Low back pain is a common complaint and one that causes excessive absence from work. Many doctors recommend an exercise program for these patients aimed at returning them to normal activity levels. But many people with lower back pain avoid exercise because of the pain involved.
A new study suggests people with low back pain can benefit from regular exercise, even if it hurts.This study was conducted among the employees of an airline company in the Netherlands. About 135 workers who had regularly missed work due to low back pain were assigned to either usual care or to a physical exercise program supervised by a physiotherapist.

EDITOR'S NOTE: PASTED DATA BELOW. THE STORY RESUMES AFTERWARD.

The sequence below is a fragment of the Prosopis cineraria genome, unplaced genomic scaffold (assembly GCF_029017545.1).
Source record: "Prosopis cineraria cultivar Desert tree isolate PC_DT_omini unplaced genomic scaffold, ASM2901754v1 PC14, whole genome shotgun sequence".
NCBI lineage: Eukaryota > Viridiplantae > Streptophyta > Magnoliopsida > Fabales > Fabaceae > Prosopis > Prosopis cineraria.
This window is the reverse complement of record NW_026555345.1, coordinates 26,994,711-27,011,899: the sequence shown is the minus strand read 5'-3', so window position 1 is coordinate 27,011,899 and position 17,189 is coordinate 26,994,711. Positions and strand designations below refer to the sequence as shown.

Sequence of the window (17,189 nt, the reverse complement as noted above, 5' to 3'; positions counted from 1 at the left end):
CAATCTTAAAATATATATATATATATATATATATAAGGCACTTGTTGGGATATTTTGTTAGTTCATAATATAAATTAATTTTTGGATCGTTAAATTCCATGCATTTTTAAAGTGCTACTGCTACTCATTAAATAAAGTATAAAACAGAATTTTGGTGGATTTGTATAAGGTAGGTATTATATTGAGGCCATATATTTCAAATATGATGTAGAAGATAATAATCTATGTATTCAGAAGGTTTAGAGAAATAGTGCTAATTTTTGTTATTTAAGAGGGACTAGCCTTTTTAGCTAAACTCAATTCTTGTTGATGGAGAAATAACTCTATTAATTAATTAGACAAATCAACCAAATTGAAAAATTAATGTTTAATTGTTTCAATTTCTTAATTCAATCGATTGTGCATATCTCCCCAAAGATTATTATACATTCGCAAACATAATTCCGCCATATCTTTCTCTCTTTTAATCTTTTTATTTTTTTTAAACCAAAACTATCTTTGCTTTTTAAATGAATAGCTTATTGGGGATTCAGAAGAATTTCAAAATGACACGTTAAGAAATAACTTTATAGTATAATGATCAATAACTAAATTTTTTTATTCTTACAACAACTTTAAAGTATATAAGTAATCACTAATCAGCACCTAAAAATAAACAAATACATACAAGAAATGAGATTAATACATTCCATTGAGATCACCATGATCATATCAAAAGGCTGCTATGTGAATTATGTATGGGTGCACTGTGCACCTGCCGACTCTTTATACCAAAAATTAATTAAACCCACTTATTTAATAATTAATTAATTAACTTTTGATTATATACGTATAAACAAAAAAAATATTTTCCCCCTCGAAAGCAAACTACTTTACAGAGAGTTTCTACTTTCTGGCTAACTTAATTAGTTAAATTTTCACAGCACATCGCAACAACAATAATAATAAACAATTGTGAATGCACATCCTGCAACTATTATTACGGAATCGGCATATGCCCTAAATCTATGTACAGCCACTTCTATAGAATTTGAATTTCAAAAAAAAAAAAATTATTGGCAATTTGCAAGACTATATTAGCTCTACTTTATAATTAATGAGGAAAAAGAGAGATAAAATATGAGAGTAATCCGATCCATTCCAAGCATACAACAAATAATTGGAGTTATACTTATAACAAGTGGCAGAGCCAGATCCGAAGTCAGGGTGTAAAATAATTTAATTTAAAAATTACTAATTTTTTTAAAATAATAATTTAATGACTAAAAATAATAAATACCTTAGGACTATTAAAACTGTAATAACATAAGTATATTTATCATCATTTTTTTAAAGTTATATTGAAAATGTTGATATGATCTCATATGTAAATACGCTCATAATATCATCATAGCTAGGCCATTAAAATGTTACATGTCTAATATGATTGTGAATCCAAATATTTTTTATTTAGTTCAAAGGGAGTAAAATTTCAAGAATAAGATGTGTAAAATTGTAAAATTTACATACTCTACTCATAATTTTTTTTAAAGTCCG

Workers in the treatment group exercised twice a week for an hour. The program consisted of general and individually tailored exercises, both of which had to be performed during each session. General exercises were aerobic in nature, such as cycling or rowing, or strengthening. The strengthening exercises consisted of floor abdominal sit-ups, dynamic back extensions, leg-presses, latissimus pull-downs, and standing up from a low chair.
The individually tailored exercises were based on work-related tasks. For example, a worker who reported back problems while lifting suitcases from a luggage wagon onto an airplane might be instructed to practice lifting and moving a suitcase a set number of times. The physiotherapists insisted the workers continue to exercise, despite any pain or discomfort.
All the workers in the study were followed for six months. Those who participated in the exercise program missed only 58 days of work, compared to 87 missed days of work for those receiving usual care.